The original Erie Canal was begun in 1817 and finished in 1825. It had a bottom width of 28 feet, a width at water-surface of 40 feet and 4 feet depth of water. The first enlargement was made between 1836 and 1862. At that time the section of waterway was 70 feet at waterline, 52 1/2 or 56 feet at bottom, according to slope of sides, and 7 feet deep. The second enlargement was begun in 1896, when a depth of 9 feet was attempted, but this work was completed only at disconnected localities.

The original Champlain Canal, begun in 1817 and finished in 1823, had widths of 26 and 40 feet, respectively, at bottom and water-surface, and 4 feet depth. In 1860 widths of 35 and 50 feet, respectively, at bottom and water-line, and a depth of 5 feet were authorized. In 1870 increased widths of 44 and 58 feet, respectively, and a depth of 7 feet were ordered by the legislature. This improvement, however, was not completed. The enlargement of 1896-8 called for a depth of 7 feet, but this work also was not completed.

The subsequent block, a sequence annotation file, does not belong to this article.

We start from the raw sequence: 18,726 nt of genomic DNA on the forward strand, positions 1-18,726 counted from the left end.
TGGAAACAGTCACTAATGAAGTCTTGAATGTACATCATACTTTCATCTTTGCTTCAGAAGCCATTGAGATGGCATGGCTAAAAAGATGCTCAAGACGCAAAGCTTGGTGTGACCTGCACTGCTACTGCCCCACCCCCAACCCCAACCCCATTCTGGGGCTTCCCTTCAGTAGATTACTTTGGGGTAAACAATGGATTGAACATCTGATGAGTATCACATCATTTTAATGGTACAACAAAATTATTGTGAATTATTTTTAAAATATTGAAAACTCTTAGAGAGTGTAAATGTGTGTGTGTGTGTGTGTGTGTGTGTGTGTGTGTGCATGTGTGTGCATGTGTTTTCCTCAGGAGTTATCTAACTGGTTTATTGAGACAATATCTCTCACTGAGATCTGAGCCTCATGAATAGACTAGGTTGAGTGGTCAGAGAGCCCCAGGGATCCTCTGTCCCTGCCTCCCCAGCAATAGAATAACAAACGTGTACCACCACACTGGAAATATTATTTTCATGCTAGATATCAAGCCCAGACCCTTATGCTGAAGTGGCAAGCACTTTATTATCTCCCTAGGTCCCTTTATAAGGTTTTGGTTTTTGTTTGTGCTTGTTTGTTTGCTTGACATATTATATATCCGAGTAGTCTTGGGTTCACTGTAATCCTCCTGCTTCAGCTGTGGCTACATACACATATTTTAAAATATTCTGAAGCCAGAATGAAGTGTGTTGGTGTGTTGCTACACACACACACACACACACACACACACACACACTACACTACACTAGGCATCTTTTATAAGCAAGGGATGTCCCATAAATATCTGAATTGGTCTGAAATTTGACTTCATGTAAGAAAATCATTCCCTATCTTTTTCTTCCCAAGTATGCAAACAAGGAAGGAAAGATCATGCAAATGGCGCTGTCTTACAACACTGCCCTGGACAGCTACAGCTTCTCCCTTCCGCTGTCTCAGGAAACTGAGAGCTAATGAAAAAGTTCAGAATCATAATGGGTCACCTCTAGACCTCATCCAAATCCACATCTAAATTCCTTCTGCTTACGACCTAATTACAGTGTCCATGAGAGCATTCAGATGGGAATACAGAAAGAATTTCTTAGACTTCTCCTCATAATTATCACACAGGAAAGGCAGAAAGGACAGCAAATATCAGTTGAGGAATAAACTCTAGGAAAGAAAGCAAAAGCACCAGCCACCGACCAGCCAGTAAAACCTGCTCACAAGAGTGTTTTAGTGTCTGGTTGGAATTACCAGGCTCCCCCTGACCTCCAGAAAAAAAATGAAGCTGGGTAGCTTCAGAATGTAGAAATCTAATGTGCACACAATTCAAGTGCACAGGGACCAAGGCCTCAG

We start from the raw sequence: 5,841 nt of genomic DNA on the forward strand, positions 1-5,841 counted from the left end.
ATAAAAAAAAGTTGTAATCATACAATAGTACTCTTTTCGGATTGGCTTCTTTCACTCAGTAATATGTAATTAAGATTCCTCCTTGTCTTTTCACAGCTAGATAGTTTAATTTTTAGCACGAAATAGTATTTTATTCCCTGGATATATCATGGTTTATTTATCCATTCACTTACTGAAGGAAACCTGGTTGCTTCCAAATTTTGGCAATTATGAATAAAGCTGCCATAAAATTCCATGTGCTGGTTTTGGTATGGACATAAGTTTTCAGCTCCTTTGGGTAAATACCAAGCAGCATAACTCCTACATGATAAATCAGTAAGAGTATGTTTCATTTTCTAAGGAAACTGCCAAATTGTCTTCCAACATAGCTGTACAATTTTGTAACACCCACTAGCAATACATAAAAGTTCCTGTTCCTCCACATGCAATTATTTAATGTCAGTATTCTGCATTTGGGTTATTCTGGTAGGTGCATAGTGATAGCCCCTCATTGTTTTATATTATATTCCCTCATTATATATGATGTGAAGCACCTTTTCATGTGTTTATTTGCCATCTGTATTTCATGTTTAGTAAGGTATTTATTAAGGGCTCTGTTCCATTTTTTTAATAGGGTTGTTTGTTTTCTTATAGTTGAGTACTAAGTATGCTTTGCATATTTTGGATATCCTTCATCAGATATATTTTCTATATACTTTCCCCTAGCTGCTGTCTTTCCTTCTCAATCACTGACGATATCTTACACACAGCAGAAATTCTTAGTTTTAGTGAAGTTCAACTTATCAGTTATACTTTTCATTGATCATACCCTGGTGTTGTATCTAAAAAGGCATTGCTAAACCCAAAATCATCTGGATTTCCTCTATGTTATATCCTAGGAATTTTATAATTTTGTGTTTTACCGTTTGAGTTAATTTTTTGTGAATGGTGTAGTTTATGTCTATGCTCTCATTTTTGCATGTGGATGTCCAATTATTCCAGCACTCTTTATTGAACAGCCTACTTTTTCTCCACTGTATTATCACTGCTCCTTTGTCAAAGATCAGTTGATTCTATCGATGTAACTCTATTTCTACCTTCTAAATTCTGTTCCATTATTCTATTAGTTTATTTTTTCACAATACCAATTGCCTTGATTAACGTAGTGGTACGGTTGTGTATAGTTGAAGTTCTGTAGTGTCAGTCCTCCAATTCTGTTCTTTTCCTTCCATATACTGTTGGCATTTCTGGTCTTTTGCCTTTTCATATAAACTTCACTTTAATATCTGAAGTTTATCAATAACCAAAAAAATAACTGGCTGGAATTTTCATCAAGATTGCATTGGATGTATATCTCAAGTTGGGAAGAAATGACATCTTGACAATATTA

The original Oswego Canal, which was begun in 1825 and finished in 1828, had the same dimensions as the original Champlain, namely, 26 and 40 by 4 feet. The first enlargement was started in 1852 and completed in 1862, and gave a channel of the same size as the Erie at that time — 52 1/2 and 70 by 7 feet. The second enlargement, that of 1896-8, was also similar to that of the Erie, a depth of 9 feet being attempted, but the work was never wholly completed.

The original prism of the Cayuga and Seneca Canal, which was constructed between 1826 and 1828, was the same in size as the Erie, 28 and 40 by 4 feet. The first enlargement, accomplished from 1854 to 1862, was also similar to that of the Erie — 52 1/2 and 70 by 7 feet. This branch did not share with the other three in the enlargement of 1896-8.

The dimensions of the present enlargement or Barge Canal improvement, are the same for all four branches of the system. Briefly it may be stated that the law requires a channel at least 75 feet wide at the bottom and having 12 feet of water. In rivers and lakes the width is 200 feet, and 72 per cent of the length of the whole system is in river or lake channel. The locks are 328 feet long between gates, 45 feet wide, and have 12 feet of water over the sills.

These few pages cannot give any detailed account of route or of structures. The description might be extended indefinitely for there is much of interest to be found throughout the 440 miles of construction and the 350 miles of intervening lakes or adjoining rivers.